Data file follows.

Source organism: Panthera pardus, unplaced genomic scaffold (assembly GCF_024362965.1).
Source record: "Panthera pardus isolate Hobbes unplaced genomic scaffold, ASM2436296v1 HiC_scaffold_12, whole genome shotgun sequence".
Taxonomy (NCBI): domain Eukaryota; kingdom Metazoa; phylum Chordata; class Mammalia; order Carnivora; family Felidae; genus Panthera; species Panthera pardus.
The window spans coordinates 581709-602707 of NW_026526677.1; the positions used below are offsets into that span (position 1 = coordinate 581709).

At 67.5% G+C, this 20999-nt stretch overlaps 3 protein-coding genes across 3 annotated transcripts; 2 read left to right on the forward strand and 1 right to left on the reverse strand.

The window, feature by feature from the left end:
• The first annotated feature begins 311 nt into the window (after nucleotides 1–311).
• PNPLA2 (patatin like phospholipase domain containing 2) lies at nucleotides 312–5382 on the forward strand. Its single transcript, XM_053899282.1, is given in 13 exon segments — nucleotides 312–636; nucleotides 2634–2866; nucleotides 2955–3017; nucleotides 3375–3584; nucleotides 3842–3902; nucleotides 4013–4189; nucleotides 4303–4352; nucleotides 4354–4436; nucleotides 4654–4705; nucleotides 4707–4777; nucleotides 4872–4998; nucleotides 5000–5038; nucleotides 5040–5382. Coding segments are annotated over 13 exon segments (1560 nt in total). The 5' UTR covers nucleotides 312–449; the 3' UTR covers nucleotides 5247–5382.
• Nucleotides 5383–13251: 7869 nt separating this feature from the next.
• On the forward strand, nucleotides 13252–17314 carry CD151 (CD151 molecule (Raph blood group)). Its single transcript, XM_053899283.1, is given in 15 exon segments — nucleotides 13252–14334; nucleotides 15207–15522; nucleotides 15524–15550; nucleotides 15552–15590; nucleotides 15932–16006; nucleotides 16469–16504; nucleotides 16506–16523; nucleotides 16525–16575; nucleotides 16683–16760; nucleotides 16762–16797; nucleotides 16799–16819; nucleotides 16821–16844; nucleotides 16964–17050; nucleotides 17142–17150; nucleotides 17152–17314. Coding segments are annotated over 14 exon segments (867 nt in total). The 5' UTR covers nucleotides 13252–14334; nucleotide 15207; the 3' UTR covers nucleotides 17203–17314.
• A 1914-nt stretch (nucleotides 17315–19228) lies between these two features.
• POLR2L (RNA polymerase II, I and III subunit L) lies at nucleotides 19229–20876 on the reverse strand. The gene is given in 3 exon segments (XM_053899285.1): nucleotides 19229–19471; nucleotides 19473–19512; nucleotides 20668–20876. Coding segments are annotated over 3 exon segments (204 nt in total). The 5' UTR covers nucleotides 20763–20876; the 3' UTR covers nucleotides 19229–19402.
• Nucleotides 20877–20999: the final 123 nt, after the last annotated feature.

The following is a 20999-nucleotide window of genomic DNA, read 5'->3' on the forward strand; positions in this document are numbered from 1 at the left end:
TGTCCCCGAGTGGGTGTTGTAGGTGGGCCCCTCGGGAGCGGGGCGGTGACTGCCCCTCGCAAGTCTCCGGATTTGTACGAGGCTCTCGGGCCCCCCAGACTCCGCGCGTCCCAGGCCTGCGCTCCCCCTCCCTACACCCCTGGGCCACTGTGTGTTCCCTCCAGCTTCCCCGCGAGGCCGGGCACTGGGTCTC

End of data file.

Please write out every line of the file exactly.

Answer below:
Source organism: Panthera pardus, unplaced genomic scaffold (assembly GCF_024362965.1).
Source record: "Panthera pardus isolate Hobbes unplaced genomic scaffold, ASM2436296v1 HiC_scaffold_12, whole genome shotgun sequence".
Taxonomy (NCBI): domain Eukaryota; kingdom Metazoa; phylum Chordata; class Mammalia; order Carnivora; family Felidae; genus Panthera; species Panthera pardus.
The window spans coordinates 581709-602707 of NW_026526677.1; the positions used below are offsets into that span (position 1 = coordinate 581709).

At 67.5% G+C, this 20999-nt stretch overlaps 3 protein-coding genes across 3 annotated transcripts; 2 read left to right on the forward strand and 1 right to left on the reverse strand.

The window, feature by feature from the left end:
• The first annotated feature begins 311 nt into the window (after nucleotides 1–311).
• PNPLA2 (patatin like phospholipase domain containing 2) lies at nucleotides 312–5382 on the forward strand. Its single transcript, XM_053899282.1, is given in 13 exon segments — nucleotides 312–636; nucleotides 2634–2866; nucleotides 2955–3017; nucleotides 3375–3584; nucleotides 3842–3902; nucleotides 4013–4189; nucleotides 4303–4352; nucleotides 4354–4436; nucleotides 4654–4705; nucleotides 4707–4777; nucleotides 4872–4998; nucleotides 5000–5038; nucleotides 5040–5382. Coding segments are annotated over 13 exon segments (1560 nt in total). The 5' UTR covers nucleotides 312–449; the 3' UTR covers nucleotides 5247–5382.
• Nucleotides 5383–13251: 7869 nt separating this feature from the next.
• On the forward strand, nucleotides 13252–17314 carry CD151 (CD151 molecule (Raph blood group)). Its single transcript, XM_053899283.1, is given in 15 exon segments — nucleotides 13252–14334; nucleotides 15207–15522; nucleotides 15524–15550; nucleotides 15552–15590; nucleotides 15932–16006; nucleotides 16469–16504; nucleotides 16506–16523; nucleotides 16525–16575; nucleotides 16683–16760; nucleotides 16762–16797; nucleotides 16799–16819; nucleotides 16821–16844; nucleotides 16964–17050; nucleotides 17142–17150; nucleotides 17152–17314. Coding segments are annotated over 14 exon segments (867 nt in total). The 5' UTR covers nucleotides 13252–14334; nucleotide 15207; the 3' UTR covers nucleotides 17203–17314.
• A 1914-nt stretch (nucleotides 17315–19228) lies between these two features.
• POLR2L (RNA polymerase II, I and III subunit L) lies at nucleotides 19229–20876 on the reverse strand. The gene is given in 3 exon segments (XM_053899285.1): nucleotides 19229–19471; nucleotides 19473–19512; nucleotides 20668–20876. Coding segments are annotated over 3 exon segments (204 nt in total). The 5' UTR covers nucleotides 20763–20876; the 3' UTR covers nucleotides 19229–19402.
• Nucleotides 20877–20999: the final 123 nt, after the last annotated feature.

The following is a 20999-nucleotide window of genomic DNA, read 5'->3' on the forward strand; positions in this document are numbered from 1 at the left end:
TGTCCCCGAGTGGGTGTTGTAGGTGGGCCCCTCGGGAGCGGGGCGGTGACTGCCCCTCGCAAGTCTCCGGATTTGTACGAGGCTCTCGGGCCCCCCAGACTCCGCGCGTCCCAGGCCTGCGCTCCCCCTCCCTACACCCCTGGGCCACTGTGTGTTCCCTCCAGCTTCCCCGCGAGGCCGGGCACTGGGTCTC